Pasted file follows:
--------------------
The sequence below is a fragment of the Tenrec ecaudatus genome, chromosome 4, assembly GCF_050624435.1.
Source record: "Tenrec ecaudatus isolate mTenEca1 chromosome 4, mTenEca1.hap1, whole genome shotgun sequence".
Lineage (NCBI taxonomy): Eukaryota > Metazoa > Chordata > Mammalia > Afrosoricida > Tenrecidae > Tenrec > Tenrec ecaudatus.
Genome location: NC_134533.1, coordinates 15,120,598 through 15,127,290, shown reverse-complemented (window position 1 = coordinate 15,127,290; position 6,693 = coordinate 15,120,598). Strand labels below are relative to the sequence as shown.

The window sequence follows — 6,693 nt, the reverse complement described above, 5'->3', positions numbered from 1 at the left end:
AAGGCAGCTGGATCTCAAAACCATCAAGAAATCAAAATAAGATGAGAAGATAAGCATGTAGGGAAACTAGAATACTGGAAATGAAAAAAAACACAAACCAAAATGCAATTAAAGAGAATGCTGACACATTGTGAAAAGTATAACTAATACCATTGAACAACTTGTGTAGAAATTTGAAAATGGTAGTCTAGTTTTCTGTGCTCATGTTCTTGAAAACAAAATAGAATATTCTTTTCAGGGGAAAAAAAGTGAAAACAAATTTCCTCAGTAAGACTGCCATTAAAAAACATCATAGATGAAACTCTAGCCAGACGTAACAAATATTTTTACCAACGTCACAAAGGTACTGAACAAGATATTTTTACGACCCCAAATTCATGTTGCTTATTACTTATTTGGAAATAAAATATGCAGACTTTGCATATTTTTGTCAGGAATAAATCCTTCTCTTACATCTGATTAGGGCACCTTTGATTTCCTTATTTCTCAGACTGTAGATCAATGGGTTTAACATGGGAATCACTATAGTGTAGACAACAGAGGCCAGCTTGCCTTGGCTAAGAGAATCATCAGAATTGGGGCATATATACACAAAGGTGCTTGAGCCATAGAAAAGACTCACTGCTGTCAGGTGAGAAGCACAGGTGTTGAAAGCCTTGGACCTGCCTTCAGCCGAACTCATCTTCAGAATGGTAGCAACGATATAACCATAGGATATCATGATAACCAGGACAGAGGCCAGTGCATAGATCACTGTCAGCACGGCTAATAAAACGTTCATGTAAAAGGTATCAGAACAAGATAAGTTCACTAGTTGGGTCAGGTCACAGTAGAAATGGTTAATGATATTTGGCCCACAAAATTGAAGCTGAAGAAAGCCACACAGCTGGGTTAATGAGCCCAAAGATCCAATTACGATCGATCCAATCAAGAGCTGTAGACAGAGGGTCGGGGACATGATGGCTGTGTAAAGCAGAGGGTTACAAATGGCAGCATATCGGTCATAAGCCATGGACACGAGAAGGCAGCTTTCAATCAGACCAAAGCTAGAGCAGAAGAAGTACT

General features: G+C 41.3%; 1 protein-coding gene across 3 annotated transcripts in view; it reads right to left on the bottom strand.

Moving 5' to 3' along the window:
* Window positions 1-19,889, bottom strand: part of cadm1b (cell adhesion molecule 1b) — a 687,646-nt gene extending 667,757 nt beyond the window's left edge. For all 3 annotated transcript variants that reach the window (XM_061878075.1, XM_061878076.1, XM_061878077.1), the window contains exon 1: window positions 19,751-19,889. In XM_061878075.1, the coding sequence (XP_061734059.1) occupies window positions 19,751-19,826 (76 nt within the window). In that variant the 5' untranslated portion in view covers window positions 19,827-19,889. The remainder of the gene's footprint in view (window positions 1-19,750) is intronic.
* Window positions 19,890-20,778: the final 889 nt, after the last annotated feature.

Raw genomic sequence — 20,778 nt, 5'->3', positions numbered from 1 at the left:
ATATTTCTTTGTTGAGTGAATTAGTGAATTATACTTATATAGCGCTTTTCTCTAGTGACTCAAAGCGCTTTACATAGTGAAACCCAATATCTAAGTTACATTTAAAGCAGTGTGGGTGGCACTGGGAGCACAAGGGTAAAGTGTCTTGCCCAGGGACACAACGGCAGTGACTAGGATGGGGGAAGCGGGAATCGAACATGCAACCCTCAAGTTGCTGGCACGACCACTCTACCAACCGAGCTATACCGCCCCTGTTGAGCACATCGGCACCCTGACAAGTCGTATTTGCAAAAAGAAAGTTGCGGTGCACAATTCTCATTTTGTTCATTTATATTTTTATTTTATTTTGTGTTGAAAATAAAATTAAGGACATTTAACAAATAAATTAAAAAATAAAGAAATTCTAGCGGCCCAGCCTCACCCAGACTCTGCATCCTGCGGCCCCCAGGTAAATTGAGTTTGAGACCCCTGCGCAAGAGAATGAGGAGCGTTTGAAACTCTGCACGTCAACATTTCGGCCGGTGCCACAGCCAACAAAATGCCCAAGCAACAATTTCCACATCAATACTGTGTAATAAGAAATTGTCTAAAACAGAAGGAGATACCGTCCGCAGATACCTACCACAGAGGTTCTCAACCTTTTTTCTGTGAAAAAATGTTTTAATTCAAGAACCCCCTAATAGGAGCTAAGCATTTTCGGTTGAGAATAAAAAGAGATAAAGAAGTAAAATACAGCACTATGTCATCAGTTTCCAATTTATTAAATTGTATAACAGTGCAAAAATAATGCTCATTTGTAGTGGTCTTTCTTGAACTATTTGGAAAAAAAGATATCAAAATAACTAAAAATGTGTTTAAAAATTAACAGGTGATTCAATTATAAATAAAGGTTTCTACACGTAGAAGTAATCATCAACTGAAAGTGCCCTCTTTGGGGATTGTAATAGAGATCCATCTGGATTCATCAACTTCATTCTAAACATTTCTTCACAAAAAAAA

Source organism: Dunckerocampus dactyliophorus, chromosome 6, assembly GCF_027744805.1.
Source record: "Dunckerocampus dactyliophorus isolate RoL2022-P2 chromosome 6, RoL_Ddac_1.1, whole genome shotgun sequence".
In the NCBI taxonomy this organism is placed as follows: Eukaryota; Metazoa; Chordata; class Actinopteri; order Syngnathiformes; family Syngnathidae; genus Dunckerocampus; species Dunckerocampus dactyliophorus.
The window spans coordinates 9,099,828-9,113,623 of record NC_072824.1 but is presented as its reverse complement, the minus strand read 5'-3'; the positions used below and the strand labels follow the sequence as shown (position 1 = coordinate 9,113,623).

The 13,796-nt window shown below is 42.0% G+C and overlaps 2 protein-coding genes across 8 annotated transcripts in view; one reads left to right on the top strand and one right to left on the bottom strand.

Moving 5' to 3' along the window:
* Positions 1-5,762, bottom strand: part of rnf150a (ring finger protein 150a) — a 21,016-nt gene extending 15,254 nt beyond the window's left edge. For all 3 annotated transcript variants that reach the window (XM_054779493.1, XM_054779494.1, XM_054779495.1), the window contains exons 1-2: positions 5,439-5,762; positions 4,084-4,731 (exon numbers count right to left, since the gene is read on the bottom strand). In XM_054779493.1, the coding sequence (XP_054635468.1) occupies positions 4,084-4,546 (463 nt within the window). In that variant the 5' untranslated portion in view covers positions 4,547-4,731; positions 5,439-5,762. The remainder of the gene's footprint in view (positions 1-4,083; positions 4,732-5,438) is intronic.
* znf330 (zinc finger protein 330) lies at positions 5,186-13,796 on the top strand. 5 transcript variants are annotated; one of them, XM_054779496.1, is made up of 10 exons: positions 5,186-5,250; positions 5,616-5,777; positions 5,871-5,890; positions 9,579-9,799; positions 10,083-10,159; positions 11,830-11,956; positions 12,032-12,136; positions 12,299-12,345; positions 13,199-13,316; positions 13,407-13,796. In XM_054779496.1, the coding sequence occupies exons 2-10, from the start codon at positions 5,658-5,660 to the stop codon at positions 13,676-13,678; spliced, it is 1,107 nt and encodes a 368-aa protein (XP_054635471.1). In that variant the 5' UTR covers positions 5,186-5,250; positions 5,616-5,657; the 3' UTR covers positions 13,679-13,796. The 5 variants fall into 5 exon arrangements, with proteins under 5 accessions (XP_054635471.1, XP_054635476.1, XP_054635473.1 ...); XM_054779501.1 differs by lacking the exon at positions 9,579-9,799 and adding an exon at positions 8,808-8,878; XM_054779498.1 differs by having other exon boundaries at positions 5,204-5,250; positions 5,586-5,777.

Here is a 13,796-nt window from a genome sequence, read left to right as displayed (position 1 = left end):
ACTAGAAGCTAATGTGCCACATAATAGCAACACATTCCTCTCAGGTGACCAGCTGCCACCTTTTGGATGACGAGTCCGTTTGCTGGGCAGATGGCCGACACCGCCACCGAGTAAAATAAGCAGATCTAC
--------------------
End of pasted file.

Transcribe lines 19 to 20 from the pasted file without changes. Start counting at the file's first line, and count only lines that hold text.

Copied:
* Positions 1-5,762, bottom strand: part of rnf150a (ring finger protein 150a) — a 21,016-nt gene extending 15,254 nt beyond the window's left edge. For all 3 annotated transcript variants that reach the window (XM_054779493.1, XM_054779494.1, XM_054779495.1), the window contains exons 1-2: positions 5,439-5,762; positions 4,084-4,731 (exon numbers count right to left, since the gene is read on the bottom strand). In XM_054779493.1, the coding sequence (XP_054635468.1) occupies positions 4,084-4,546 (463 nt within the window). In that variant the 5' untranslated portion in view covers positions 4,547-4,731; positions 5,439-5,762. The remainder of the gene's footprint in view (positions 1-4,083; positions 4,732-5,438) is intronic.
* znf330 (zinc finger protein 330) lies at positions 5,186-13,796 on the top strand. 5 transcript variants are annotated; one of them, XM_054779496.1, is made up of 10 exons: positions 5,186-5,250; positions 5,616-5,777; positions 5,871-5,890; positions 9,579-9,799; positions 10,083-10,159; positions 11,830-11,956; positions 12,032-12,136; positions 12,299-12,345; positions 13,199-13,316; positions 13,407-13,796. In XM_054779496.1, the coding sequence occupies exons 2-10, from the start codon at positions 5,658-5,660 to the stop codon at positions 13,676-13,678; spliced, it is 1,107 nt and encodes a 368-aa protein (XP_054635471.1). In that variant the 5' UTR covers positions 5,186-5,250; positions 5,616-5,657; the 3' UTR covers positions 13,679-13,796. The 5 variants fall into 5 exon arrangements, with proteins under 5 accessions (XP_054635471.1, XP_054635476.1, XP_054635473.1 ...); XM_054779501.1 differs by lacking the exon at positions 9,579-9,799 and adding an exon at positions 8,808-8,878; XM_054779498.1 differs by having other exon boundaries at positions 5,204-5,250; positions 5,586-5,777.